In middle of sloppy season, Raiders still in playoff hunt


In middle of sloppy season, Raiders still in playoff hunt

ALAMEDA – Jalen Richard fumbled three times Sunday and quarterback Derek Carr threw two passes right to New York Giants. The Raiders never lost possession.

Johnny Holton coughed it up and didn’t recover, and Marquette King had to eat a punt attempt inside his own 10. Defense bailed the Raiders out both times, and the Silver and Black beat the NFC’s worst by one score.

This ugly game produced a positive result. For a Raiders team in full-on survival mode, that’s all that matters.

“Trust me, I don’t care how we win. I just want to win,” quarterback Derek Carr said. “I’ve said that since my rookie year when we were 0-10, when I was begging for wins. Obviously, you want to go out and throw for 400 every game and win by 40, rush for 200 yards and all those things. At the end of the day, this game is so hard. It’s not easy.

“We have good players and all those things, but you see just how hard it is to win these games. It takes almost every NFL game, within one score if not two. It’s always going to be close. It’s going to come down to the wire. So anytime you can win, doesn’t matter how you do it, you just want to win.”

If the Raiders do enough of that, they’ll win the shockingly competitive AFC West. The Raiders, Chiefs and Chargers are tied atop the division at 6-6, with games against each other left on the schedule.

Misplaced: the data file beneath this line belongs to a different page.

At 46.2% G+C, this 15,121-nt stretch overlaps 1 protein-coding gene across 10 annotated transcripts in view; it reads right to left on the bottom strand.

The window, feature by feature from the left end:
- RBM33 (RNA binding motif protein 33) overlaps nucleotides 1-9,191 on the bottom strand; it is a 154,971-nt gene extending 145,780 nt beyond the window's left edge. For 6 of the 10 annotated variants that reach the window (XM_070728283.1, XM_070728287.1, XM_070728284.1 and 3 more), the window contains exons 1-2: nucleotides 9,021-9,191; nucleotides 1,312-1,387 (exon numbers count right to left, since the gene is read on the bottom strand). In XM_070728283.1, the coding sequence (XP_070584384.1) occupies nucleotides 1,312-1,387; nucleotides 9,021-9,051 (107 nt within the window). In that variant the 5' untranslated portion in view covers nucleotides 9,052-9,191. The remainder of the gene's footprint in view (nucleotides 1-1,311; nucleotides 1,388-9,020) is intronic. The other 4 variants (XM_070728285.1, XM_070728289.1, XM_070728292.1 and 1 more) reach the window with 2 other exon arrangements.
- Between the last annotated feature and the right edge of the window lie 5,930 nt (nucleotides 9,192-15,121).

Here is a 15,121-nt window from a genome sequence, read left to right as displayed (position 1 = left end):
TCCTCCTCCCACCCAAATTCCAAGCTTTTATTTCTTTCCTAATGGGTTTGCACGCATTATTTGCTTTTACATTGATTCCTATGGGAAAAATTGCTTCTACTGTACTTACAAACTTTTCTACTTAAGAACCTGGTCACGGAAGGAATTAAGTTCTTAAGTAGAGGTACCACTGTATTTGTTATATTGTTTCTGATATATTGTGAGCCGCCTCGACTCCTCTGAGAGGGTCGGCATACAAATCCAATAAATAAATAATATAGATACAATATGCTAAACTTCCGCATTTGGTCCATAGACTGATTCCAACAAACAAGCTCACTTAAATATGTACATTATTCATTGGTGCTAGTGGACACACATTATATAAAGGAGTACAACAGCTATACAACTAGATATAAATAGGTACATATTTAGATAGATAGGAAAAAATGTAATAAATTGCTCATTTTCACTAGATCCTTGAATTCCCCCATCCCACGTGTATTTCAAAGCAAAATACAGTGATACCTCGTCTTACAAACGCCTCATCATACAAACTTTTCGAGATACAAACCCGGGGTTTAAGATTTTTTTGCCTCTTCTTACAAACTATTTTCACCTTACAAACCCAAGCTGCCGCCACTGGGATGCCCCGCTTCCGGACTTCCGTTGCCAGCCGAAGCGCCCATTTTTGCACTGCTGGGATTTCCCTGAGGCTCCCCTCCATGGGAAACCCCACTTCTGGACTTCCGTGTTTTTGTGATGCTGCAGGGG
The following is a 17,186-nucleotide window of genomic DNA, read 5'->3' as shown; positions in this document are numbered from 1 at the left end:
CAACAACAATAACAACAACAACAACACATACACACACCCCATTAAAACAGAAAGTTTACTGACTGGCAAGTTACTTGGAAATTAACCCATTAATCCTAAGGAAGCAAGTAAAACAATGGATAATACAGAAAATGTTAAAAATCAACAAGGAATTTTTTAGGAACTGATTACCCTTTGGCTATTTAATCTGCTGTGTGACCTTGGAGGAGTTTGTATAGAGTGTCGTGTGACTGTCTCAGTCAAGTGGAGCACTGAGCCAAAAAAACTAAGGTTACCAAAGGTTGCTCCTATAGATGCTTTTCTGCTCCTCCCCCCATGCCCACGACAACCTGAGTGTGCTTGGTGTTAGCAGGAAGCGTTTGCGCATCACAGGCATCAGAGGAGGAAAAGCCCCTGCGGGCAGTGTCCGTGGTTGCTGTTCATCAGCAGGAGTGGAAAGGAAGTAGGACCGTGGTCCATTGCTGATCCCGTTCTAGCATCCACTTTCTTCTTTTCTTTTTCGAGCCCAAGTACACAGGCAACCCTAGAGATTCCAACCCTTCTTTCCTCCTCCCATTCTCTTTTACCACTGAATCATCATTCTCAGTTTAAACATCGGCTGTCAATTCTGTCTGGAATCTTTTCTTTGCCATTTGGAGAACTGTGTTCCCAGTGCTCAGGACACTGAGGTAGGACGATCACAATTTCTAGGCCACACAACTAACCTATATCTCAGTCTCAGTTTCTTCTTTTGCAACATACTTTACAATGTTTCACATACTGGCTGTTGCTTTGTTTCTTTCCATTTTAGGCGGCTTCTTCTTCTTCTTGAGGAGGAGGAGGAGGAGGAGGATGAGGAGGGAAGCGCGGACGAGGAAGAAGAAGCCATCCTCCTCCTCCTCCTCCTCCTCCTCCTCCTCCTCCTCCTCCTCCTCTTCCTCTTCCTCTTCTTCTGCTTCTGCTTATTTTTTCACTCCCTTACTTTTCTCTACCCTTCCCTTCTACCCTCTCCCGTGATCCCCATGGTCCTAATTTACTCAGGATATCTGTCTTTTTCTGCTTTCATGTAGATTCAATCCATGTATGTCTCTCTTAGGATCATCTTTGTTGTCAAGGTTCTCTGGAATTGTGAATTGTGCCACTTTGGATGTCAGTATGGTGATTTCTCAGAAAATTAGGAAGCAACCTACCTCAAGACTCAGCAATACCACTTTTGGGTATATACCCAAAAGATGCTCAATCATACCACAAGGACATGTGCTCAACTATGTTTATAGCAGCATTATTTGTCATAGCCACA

The Silver and Black play Kansas City Sunday morning at Arrowhead Stadium and the Chargers in the regular season finale. If the Raiders beat both of their rivals, they’ll win the division even if they drop a game to Dallas or Philadelphia.

“We’re in a situation that all of our goals are still right in front of us,” Carr said. “It’s just right in front of us, it’s there. Everything we want to do is right there. We realize that. We have a good group of guys that’s growing.”

Imagine that. A team that lost four straight and were 4-6 after getting worked by New England is right in the thick of things. They control their own destiny, and have done so by winning ugly.

Let’s be frank. A Raiders game hasn’t gone according to plan since Week 2.

The New York Jets got thoroughly stomped 45-20 at Oakland Coliseum and Marshawn got hyphy on the sideline. Those were simpler times, with the 2-0 Raiders playing to lofty expectations.

The Raiders have been wading through the swamp ever since. They haven’t won game by two scores after that. They’ve lost six games by an average of 13.6 points

They weren’t dominant last year, but most every game was tight. Why? The Raiders found a formula that worked. The Raiders were efficient offensively, generated turnovers by the ton, controlled the kicking game and most always came through in the clutch.

These aren’t the 2016 Raiders, as much as fans wish they were. They have to win games a new, slightly messier way.

“It’s different than last year. Every year is a new year,” Carr said. “We’re learning now, how to prepare, how to recover, how to compete. We’re learning how to win games. As long as we can get hot, right around now, this is the time to do it.”

The Raiders are 6-5 in December or after in the Jack Del Rio era, but simply must get hot to save the season.